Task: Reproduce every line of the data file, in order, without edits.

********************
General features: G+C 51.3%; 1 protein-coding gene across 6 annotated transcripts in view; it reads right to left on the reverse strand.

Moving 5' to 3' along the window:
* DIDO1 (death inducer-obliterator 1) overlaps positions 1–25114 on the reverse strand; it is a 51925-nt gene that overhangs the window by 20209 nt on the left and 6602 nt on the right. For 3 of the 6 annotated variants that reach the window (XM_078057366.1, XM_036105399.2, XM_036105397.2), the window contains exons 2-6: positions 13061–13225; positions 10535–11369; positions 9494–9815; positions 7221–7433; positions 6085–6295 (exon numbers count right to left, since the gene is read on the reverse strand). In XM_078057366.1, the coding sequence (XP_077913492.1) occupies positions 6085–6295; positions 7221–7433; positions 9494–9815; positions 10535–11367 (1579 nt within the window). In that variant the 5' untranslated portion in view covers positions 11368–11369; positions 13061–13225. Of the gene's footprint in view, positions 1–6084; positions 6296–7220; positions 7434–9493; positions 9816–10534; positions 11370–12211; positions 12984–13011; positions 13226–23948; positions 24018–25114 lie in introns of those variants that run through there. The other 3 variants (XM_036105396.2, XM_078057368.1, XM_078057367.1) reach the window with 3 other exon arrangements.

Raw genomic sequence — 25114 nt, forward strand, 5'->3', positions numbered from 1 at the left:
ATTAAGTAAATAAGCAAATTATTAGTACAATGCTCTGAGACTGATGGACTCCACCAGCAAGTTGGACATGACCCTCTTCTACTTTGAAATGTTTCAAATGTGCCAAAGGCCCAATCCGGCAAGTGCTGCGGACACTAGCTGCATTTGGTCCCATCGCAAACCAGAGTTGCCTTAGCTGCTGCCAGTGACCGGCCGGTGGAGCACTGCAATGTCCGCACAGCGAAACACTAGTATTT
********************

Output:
General features: G+C 51.3%; 1 protein-coding gene across 6 annotated transcripts in view; it reads right to left on the reverse strand.

Moving 5' to 3' along the window:
* DIDO1 (death inducer-obliterator 1) overlaps positions 1–25114 on the reverse strand; it is a 51925-nt gene that overhangs the window by 20209 nt on the left and 6602 nt on the right. For 3 of the 6 annotated variants that reach the window (XM_078057366.1, XM_036105399.2, XM_036105397.2), the window contains exons 2-6: positions 13061–13225; positions 10535–11369; positions 9494–9815; positions 7221–7433; positions 6085–6295 (exon numbers count right to left, since the gene is read on the reverse strand). In XM_078057366.1, the coding sequence (XP_077913492.1) occupies positions 6085–6295; positions 7221–7433; positions 9494–9815; positions 10535–11367 (1579 nt within the window). In that variant the 5' untranslated portion in view covers positions 11368–11369; positions 13061–13225. Of the gene's footprint in view, positions 1–6084; positions 6296–7220; positions 7434–9493; positions 9816–10534; positions 11370–12211; positions 12984–13011; positions 13226–23948; positions 24018–25114 lie in introns of those variants that run through there. The other 3 variants (XM_036105396.2, XM_078057368.1, XM_078057367.1) reach the window with 3 other exon arrangements.

Raw genomic sequence — 25114 nt, forward strand, 5'->3', positions numbered from 1 at the left:
ATTAAGTAAATAAGCAAATTATTAGTACAATGCTCTGAGACTGATGGACTCCACCAGCAAGTTGGACATGACCCTCTTCTACTTTGAAATGTTTCAAATGTGCCAAAGGCCCAATCCGGCAAGTGCTGCGGACACTAGCTGCATTTGGTCCCATCGCAAACCAGAGTTGCCTTAGCTGCTGCCAGTGACCGGCCGGTGGAGCACTGCAATGTCCGCACAGCGAAACACTAGTATTT